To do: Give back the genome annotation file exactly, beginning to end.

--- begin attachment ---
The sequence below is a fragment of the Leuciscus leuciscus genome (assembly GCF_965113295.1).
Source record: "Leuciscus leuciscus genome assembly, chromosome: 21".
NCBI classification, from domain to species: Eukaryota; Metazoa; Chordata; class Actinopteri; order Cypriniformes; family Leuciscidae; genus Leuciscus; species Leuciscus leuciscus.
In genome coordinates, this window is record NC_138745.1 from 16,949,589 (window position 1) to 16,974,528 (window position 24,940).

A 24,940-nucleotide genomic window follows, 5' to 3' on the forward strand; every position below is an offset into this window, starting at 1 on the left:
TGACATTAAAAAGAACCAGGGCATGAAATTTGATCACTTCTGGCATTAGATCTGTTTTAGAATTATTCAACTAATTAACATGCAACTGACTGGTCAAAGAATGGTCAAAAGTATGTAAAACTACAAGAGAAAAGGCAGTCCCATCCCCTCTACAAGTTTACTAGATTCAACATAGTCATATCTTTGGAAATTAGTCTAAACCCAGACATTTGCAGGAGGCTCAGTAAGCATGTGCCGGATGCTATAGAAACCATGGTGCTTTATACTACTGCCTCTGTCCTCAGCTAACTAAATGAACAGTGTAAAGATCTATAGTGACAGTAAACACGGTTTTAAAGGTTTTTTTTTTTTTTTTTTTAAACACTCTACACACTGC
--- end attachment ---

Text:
The sequence below is a fragment of the Leuciscus leuciscus genome (assembly GCF_965113295.1).
Source record: "Leuciscus leuciscus genome assembly, chromosome: 21".
NCBI classification, from domain to species: Eukaryota; Metazoa; Chordata; class Actinopteri; order Cypriniformes; family Leuciscidae; genus Leuciscus; species Leuciscus leuciscus.
In genome coordinates, this window is record NC_138745.1 from 16,949,589 (window position 1) to 16,974,528 (window position 24,940).

A 24,940-nucleotide genomic window follows, 5' to 3' on the forward strand; every position below is an offset into this window, starting at 1 on the left:
TGACATTAAAAAGAACCAGGGCATGAAATTTGATCACTTCTGGCATTAGATCTGTTTTAGAATTATTCAACTAATTAACATGCAACTGACTGGTCAAAGAATGGTCAAAAGTATGTAAAACTACAAGAGAAAAGGCAGTCCCATCCCCTCTACAAGTTTACTAGATTCAACATAGTCATATCTTTGGAAATTAGTCTAAACCCAGACATTTGCAGGAGGCTCAGTAAGCATGTGCCGGATGCTATAGAAACCATGGTGCTTTATACTACTGCCTCTGTCCTCAGCTAACTAAATGAACAGTGTAAAGATCTATAGTGACAGTAAACACGGTTTTAAAGGTTTTTTTTTTTTTTTTTTTAAACACTCTACACACTGC